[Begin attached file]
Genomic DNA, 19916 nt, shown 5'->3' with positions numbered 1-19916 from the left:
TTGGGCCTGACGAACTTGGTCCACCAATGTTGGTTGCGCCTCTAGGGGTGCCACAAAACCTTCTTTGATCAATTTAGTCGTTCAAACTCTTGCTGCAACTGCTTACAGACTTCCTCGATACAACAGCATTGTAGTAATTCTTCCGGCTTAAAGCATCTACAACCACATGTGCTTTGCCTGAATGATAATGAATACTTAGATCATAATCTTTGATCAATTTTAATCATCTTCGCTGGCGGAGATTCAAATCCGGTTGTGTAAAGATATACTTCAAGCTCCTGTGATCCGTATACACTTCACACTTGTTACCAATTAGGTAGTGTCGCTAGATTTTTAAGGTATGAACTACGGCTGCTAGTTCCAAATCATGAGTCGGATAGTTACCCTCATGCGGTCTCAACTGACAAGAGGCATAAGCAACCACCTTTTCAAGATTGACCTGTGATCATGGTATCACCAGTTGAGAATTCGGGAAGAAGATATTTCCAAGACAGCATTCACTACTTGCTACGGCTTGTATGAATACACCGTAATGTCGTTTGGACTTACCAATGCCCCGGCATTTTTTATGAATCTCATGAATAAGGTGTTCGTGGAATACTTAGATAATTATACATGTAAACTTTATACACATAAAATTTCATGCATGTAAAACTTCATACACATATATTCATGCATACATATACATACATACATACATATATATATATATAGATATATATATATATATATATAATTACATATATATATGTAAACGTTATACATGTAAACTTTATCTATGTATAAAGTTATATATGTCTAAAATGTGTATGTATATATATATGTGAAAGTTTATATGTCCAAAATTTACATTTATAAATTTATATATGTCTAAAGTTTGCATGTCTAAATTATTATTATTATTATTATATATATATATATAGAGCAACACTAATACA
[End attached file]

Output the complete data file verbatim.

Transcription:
Genomic DNA, 19916 nt, shown 5'->3' with positions numbered 1-19916 from the left:
TTGGGCCTGACGAACTTGGTCCACCAATGTTGGTTGCGCCTCTAGGGGTGCCACAAAACCTTCTTTGATCAATTTAGTCGTTCAAACTCTTGCTGCAACTGCTTACAGACTTCCTCGATACAACAGCATTGTAGTAATTCTTCCGGCTTAAAGCATCTACAACCACATGTGCTTTGCCTGAATGATAATGAATACTTAGATCATAATCTTTGATCAATTTTAATCATCTTCGCTGGCGGAGATTCAAATCCGGTTGTGTAAAGATATACTTCAAGCTCCTGTGATCCGTATACACTTCACACTTGTTACCAATTAGGTAGTGTCGCTAGATTTTTAAGGTATGAACTACGGCTGCTAGTTCCAAATCATGAGTCGGATAGTTACCCTCATGCGGTCTCAACTGACAAGAGGCATAAGCAACCACCTTTTCAAGATTGACCTGTGATCATGGTATCACCAGTTGAGAATTCGGGAAGAAGATATTTCCAAGACAGCATTCACTACTTGCTACGGCTTGTATGAATACACCGTAATGTCGTTTGGACTTACCAATGCCCCGGCATTTTTTATGAATCTCATGAATAAGGTGTTCGTGGAATACTTAGATAATTATACATGTAAACTTTATACACATAAAATTTCATGCATGTAAAACTTCATACACATATATTCATGCATACATATACATACATACATACATATATATATATATAGATATATATATATATATATATAATTACATATATATATGTAAACGTTATACATGTAAACTTTATCTATGTATAAAGTTATATATGTCTAAAATGTGTATGTATATATATATGTGAAAGTTTATATGTCCAAAATTTACATTTATAAATTTATATATGTCTAAAGTTTGCATGTCTAAATTATTATTATTATTATTATATATATATATATAGAGCAACACTAATACA